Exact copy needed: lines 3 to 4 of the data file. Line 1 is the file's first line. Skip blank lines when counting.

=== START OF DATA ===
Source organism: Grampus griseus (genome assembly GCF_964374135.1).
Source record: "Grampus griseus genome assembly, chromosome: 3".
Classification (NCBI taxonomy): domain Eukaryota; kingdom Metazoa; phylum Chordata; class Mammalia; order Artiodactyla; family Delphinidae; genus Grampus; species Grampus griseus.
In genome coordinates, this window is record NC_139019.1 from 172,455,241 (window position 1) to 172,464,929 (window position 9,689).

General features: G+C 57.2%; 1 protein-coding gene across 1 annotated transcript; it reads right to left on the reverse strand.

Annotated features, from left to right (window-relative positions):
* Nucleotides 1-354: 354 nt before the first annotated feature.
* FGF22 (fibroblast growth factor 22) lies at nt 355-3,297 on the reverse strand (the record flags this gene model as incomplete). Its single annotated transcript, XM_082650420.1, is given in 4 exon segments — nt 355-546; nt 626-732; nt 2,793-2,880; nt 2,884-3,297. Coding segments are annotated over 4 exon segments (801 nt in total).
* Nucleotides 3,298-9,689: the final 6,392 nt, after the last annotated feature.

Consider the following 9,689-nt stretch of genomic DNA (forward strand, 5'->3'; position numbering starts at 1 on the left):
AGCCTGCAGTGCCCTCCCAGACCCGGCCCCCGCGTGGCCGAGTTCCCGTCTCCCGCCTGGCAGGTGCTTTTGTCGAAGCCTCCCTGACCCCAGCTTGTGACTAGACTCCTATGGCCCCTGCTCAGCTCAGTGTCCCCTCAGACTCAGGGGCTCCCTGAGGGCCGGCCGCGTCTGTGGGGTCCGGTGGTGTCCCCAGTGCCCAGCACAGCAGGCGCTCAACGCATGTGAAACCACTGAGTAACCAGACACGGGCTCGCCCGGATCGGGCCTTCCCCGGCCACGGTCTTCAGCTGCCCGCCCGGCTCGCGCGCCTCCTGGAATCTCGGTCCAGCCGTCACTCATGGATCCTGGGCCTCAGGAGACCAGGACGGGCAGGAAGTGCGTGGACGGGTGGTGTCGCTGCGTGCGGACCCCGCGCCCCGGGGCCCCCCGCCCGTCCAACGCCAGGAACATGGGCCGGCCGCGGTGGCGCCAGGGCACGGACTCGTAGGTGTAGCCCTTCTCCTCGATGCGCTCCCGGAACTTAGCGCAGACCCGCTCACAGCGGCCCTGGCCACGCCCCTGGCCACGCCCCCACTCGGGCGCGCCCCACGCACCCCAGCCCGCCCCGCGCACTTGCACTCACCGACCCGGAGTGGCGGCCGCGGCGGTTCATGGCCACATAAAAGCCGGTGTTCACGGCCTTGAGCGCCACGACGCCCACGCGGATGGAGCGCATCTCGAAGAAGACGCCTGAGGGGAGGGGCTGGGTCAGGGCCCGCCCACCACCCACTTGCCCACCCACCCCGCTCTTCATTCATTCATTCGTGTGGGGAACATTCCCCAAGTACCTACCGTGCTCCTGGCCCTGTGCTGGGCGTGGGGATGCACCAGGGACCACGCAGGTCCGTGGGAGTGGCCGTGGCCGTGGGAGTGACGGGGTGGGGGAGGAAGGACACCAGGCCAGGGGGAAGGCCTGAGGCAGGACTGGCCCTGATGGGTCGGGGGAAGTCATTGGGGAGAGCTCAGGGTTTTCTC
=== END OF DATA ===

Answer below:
Classification (NCBI taxonomy): domain Eukaryota; kingdom Metazoa; phylum Chordata; class Mammalia; order Artiodactyla; family Delphinidae; genus Grampus; species Grampus griseus.
In genome coordinates, this window is record NC_139019.1 from 172,455,241 (window position 1) to 172,464,929 (window position 9,689).